westworld epsiode 8 ford

What Kind of Narrative Is Being Built Around Wyatt?

Dr. Ford has been working on his new narrative for most of the season now, but the storyline has remained shrouded in mystery and its lead villain, the vile Wyatt, has yet to show his face. What we do know can be described in just a few quick sentences: Wyatt is a former Union soldier who went mad, gathered a gang of psychopaths, and plans to claim the land in the name of an unknown cause. His followers dress like they walked out of a horror movie and they absorb bullets like they’re a GoldenEye N64 henchman on 007 mode. The narrative’s secret purpose is to protect the Maze, with Wyatt himself becoming the ultimate Westworld villain, a final boss, if we’re going to use video game terms.

As we learned elsewhere in “Trace Decay,” Dr. Ford is the only one who really knows what this new narrative is about, with Sizemore reduced to working on the fringes. It may be telling that Wyatt and his men don’t really gel with the rest of Westworld. While so much of the park strives for something vaguely realistic, this new storyline feels borderline fantastical, with bad guys who act like sponges to punishment and secret motivations that feel downright apocalyptic in their intent. I’m reminded of the Undead Nightmare DLC that came to the great western video game Red Dead Redemption, which populated the game’s otherwise realistic western world with zombies and monsters. In that case, the goal was to create a fresh and funny experience for those who had exhausted the core game. But for Westworld, Ford has built a logic-defying, rule-breaking set of characters who seem to exist only to stop the high-tier players from breaking the game.

The Man in Black is the alpha gamer in search of that perfect route, exploiting every glitch on his path to ultimately glory. Ford is the video game developer patching the game after release to make sure he can’t get where he’s going.

westworld episode 8 teddy and the man in black

Who Is the Man in Black?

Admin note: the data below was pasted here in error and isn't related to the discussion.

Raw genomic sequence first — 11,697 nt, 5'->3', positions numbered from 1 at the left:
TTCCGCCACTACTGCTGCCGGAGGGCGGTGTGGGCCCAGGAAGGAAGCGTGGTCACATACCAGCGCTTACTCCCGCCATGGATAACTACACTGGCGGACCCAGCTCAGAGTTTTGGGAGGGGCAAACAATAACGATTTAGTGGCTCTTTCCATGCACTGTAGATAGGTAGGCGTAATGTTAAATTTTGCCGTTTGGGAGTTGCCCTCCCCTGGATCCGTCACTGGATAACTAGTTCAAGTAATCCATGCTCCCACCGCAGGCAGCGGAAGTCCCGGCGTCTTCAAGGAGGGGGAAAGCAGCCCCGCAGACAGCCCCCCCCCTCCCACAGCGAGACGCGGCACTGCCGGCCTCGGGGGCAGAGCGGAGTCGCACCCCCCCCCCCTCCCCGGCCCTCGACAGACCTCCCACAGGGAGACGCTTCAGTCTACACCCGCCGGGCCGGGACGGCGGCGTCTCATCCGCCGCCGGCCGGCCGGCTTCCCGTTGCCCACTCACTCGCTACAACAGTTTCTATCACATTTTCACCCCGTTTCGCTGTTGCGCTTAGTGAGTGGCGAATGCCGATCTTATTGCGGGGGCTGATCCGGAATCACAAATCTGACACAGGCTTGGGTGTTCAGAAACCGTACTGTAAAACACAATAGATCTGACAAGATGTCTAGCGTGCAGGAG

I was once a member of a Dungeons & Dragons group where the Dungeon Master, the guy in charge of running the game and creating storylines, had one simple rule: no one could play an evil character. When it came time to design our heroes and choose our alignments, he would only allow us to mark ourselves as good or neutral. Running a group with evil characters, he explained, wasn’t fun and it was often depressing. Free to do whatever they want within a fake world created on the table, “evil” players would run roughshod over the game. They wouldn’t cooperate with the other players, they’d murder non-playable characters for fun, and they’d generally ensure that everyone else at the table had a miserable time. And that was before you took into account the sensitivity of the other players, some of whom would be genuinely disturbed or upset by the random acts of depravity that an “evil” player would find amusing. To play evil is to engage in your worst possible influences, to go as low as you can within a faux world because you have the social restraints to hold back in the real one.

I thought about this Dungeon Master when the Man in Black told Teddy about his personal history, about his work as a philanthropist and a titan of industry, about how he’s a respected man with a family outside of the park. I thought about this Dungeon Master when the Man in Black spoke about his wife and daughter living in quiet fear of him because they knew, deep down, what kind of man he truly was, the man he “role-played” during his frequent visits to Westworld. And then I thought about Kurt Vonnegut’s Mother Night, a novel about a man who pretends to be a vile Nazi propagandist while acting as an operative for the Allied forces. Specifically, I thought about this quote: “We are what we pretend to be, so we must be careful what we pretend to be.”

The Man in Black, a good guy in the real world, a husband, a father, a man who would never take a real life, comes to Westworld so he can pretend to be a monster. He executed Maeve’s daughter just to see what would happen. He torments Dolores and Teddy often enough that he has decades of memories revolving around their suffering. But he’s not inhuman. There is genuine concern in his eyes when he talks of his wife’s suicide and his daughter’s condemnation. Westworld is his escape, his vacation, but it’s also the place where he can be the person he wants to be. And he chooses to be evil. In a world of infinite possibilities, where the only limit is the imagination, this good guy has chosen to be a bad guy.

We’ll learn his name soon enough. We may even learn that he’s the older version of William, as many viewers have predicted. But this revelation is even more important. He’s the kind of guy who insists on playing evil at the RPG game because being noble, because saving the world, isn’t as enticing as burning it all down.

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